Most of us basically know the difference between right and wrong, but one apartment tenant asked New York Times ethics columnist, Randy Cohen, if they should disclose the presence of a bed bug infestation to their neighbors.
The answer to this seems self-evident for anyone with a slightly-tuned moral compass. But then maybe it’s not—it should be noted that while legislation is in the works, there is no formal law compelling tenants to disclose if they have had bed bugs. In fact, property managers often discouraged residents from informing neighbors about an existing infestation:
We had our co-op apartment treated for bedbugs. When we informed the co-op board, they said it was up to us whether to alert our neighbors. The management company advised us not to, for fear of spreading panic.
Having your property manager discourage full disclosure makes short-sighted financial sense but also sets the housing complex up for long-term woes. Bed Bug Central agrees with Cohen’s position that all apartment tenants/owners in the complex should be notified of a potential infestation. And there are very legitimate reasons to support this position:
[Renters] can’t take precautions unless they’re aware of the risks of infestation, and that’s information they have a right to. If you know that people face a genuine, albeit insect-size, peril, you have a duty to let them know so they can protect themselves.
Better still, the building’s management company should warn all tenants about this infestation, so that you will not be embarrassed or become the target of neighborly animosity. Residents should also be provided with a list of measures they can take to protect themselves, including the names of some pest-control companies skilled at detecting and eradicating bedbugs. That is the management company’s obligation, and the co-op board should order its enforcement.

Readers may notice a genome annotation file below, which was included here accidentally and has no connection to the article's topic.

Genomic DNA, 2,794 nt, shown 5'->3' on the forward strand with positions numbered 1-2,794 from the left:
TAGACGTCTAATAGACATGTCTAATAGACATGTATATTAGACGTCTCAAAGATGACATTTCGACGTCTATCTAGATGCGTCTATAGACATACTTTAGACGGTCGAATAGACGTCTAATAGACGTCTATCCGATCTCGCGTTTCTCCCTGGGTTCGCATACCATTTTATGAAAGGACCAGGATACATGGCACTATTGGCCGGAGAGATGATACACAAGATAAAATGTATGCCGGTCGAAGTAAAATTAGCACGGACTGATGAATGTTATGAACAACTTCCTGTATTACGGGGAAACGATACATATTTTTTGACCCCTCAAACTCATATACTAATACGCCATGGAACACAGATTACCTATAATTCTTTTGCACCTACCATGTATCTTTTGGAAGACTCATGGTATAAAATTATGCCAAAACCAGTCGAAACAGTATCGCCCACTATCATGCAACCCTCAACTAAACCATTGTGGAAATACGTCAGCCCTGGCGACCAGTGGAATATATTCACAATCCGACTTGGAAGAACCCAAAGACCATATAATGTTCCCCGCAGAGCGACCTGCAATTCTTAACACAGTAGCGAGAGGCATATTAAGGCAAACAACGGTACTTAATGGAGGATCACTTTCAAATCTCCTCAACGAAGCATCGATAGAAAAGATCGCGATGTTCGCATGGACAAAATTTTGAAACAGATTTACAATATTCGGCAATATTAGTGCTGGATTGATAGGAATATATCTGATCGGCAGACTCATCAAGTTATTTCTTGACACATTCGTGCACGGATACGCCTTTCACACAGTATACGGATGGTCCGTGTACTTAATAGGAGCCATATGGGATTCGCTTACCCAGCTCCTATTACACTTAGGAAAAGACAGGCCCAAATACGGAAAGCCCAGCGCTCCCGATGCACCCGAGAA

It turns out that the tenants in question, ultimately opted not to tell their neighbors about the bed bug infestation for which they received treatment. The fear of revealing to your neighbors that there is a bed bug infestation is enough to make one’s skin crawl and the property managers “information black out” posture certainly did not inspire confidence.
As we see it, three things should have occurred in this situation:
- The affected tenants should have informed property managers of their bed bug infestation (happened).
- Property managers should have informed all residents that an apartment was treated for bed bugs, thereby preserving the anxious renter’s anonymity and informing other renters of the situation (did not happen).
- Finally, apartment managers should have provided residence with important information on the insect, how to protect themselves and locate a qualified pest management professional if need arises (did not happen).
These tenants had the right intentions to begin with but were sidetracked by questionable management practices and lack of policy. If faced with this situation, full disclosure is best. After all, it shouldn’t take legal compulsion to make us good neighbors.